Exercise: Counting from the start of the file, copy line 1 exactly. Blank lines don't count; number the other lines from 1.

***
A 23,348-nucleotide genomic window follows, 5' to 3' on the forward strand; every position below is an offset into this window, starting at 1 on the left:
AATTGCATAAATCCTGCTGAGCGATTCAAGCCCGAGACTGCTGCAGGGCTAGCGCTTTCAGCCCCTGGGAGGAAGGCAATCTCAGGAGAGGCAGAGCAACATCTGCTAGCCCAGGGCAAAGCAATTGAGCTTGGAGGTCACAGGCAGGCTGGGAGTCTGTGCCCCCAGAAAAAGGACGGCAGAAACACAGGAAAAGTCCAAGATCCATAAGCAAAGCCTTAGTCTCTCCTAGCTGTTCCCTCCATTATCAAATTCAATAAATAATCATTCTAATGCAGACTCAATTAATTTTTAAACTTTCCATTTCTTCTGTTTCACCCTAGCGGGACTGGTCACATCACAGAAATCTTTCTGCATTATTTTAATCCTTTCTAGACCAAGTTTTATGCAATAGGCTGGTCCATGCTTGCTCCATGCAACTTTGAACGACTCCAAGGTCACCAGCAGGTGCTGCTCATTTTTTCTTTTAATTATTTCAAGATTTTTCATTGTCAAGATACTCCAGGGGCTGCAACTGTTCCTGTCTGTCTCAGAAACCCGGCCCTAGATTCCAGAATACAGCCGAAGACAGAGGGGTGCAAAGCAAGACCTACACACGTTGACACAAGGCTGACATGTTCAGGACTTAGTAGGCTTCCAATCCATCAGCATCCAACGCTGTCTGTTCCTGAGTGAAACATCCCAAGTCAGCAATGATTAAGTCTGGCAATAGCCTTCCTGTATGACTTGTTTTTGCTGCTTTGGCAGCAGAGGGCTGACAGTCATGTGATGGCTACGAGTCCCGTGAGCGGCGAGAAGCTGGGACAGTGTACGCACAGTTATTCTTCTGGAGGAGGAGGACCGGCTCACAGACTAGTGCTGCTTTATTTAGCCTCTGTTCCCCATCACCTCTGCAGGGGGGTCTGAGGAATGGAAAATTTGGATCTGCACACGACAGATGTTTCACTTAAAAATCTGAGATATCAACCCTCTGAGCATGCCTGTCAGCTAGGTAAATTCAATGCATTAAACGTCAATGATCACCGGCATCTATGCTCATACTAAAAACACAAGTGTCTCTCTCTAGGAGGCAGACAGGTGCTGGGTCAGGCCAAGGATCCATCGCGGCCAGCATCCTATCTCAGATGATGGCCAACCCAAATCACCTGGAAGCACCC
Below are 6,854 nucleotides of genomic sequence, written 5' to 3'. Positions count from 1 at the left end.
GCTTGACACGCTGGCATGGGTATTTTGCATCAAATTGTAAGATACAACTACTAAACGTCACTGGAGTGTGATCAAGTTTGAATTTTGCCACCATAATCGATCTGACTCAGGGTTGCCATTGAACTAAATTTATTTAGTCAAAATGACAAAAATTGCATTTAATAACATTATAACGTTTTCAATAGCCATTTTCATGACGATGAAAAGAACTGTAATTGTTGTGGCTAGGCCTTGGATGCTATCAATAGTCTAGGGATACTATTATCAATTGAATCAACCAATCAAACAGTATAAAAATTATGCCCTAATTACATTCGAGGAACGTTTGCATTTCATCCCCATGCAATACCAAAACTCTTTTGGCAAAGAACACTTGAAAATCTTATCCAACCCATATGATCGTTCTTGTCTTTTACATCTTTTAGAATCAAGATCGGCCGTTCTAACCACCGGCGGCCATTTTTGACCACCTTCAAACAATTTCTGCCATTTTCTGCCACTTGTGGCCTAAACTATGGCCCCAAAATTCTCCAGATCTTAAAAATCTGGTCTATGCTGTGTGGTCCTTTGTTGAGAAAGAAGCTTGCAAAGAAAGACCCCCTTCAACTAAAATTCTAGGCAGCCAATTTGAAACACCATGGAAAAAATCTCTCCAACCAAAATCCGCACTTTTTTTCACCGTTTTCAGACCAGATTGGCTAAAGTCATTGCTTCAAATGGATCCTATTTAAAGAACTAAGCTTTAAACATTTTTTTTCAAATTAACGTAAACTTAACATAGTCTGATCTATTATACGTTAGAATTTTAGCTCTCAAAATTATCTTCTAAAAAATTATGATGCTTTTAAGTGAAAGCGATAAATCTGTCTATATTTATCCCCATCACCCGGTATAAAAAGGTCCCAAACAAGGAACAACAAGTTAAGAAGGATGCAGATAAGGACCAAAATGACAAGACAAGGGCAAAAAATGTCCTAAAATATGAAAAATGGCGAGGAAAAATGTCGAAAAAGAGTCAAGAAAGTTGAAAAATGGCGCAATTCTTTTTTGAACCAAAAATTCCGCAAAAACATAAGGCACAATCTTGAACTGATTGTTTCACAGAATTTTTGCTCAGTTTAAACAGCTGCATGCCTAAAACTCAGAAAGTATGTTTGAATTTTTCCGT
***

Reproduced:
A 23,348-nucleotide genomic window follows, 5' to 3' on the forward strand; every position below is an offset into this window, starting at 1 on the left: